In the Guillou-Quisquater Protocol, the prover convinces the verifier that he knows an $e$-th root of an element $y \in \mathbb{Z}^*_n$ ($p, q, e$ are primes, $n = pq$ and $e$ is coprime with $\varphi(n)$). The protocol between prover $P$ and verifier $V$ (see here for instance) is:

  1. $P$ picks $r$ at random in $\mathbb{Z}^*_n$ and sends $a = r^e \mod n$ to $V$.
  2. $V$ picks $c$ at random in $\mathbb{Z}_e$ and sends it to $P$.
  3. $P$ computes $z = a x^c$ and sends it to $V$.
  4. $V$ accepts iff $z^e = a y^c$.

What happens if $e$ divides $\varphi(n)$ and the protocol still succeeds (i.e. $V$ has received an $a$, sent back $c$, and get $z$ s.t. $z^e = a y^c$)? I don't think it still proves that $P$ knows an $e$-th root of $y$... It is even possible that $y$ doesn't have any $e$-th root (since $e$ and $\varphi(n)$ aren't coprime). But does it proves something (new) about $y$?


1 Answer 1


Yes it proves that $y \ne 1 \pmod{n}$ is not an $e$-th root. That is, no $x$ exists such that $x^e = y \pmod{n}$. In particular, if $e | \phi(n)$ then for any $x$ it holds that $\left( x^{ \frac{\phi(n)} {e}} \right)^e = 1 \ne y$.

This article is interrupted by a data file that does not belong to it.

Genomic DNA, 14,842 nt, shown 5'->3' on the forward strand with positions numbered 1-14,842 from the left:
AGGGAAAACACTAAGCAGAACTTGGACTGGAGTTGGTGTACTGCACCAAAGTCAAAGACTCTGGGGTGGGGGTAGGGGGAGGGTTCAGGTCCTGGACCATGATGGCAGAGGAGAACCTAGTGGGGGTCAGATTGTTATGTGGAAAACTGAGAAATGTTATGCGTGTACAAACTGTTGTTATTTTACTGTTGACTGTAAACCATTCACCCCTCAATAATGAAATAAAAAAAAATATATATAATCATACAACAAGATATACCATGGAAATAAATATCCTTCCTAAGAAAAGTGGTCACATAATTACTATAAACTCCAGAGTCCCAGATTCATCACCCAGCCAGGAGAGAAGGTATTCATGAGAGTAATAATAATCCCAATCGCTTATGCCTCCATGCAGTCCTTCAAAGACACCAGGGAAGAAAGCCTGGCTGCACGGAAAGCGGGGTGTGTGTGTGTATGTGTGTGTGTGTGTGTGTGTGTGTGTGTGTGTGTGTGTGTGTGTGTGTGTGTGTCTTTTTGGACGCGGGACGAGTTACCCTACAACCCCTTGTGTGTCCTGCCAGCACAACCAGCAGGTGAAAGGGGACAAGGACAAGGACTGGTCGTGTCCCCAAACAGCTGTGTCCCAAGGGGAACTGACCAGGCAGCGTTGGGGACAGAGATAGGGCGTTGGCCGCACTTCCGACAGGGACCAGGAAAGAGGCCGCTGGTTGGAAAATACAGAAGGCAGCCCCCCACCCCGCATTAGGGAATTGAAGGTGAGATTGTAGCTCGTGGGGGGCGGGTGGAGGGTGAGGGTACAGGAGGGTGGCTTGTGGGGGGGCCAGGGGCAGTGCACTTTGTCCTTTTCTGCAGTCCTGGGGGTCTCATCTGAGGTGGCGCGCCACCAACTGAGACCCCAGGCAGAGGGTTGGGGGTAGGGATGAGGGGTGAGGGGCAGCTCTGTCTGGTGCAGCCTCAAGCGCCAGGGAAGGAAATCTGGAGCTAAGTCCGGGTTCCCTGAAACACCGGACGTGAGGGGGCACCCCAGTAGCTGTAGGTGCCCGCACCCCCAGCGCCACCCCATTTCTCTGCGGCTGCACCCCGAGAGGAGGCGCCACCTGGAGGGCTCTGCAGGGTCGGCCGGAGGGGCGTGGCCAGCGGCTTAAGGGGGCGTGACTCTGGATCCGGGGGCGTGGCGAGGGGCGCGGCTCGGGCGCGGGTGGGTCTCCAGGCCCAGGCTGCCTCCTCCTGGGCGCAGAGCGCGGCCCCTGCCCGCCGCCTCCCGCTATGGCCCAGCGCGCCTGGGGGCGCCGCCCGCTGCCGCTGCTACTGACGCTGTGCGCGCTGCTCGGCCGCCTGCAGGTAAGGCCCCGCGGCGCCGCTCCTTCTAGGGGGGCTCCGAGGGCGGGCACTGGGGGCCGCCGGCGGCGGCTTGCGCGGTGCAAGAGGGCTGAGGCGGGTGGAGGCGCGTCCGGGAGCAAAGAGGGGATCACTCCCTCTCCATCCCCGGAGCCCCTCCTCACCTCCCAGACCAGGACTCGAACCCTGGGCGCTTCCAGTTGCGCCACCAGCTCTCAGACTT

This probably means one last final conclusion designed as a homework.

Regarding GQ protocol: prover will be unable to pick an $r$ such that $a = r^e \ne 1$.

  • $\begingroup$ You mean that $f(x)=x^{\varphi(n)/e}$ is a permutation over $\mathbb{Z}^*_n$ (since its inverse is $f^{-1}(y) = y^e$), thus $x^e = 1$ for all $x \in \mathbb{Z}^*_n$ (in particular, $y \neq 1$ cannot be an $e$-th root). Thus, we always have $a=1$ and $z^e = 1$ in the protocol. So if the protocol succeeds it means that $y^c = 1$ i.e.$V$ has learnt that $y$ is a $c$-th root of $1$. Am I right? $\endgroup$ Commented Nov 17, 2015 at 13:30
  • $\begingroup$ @permanganate Exactly, no $y \ne 1$ could be an $e$-th root in this case, so either $y=1$ or it's not an $e$-th root. And it holds before starting the protocol. $\endgroup$ Commented Nov 17, 2015 at 14:04

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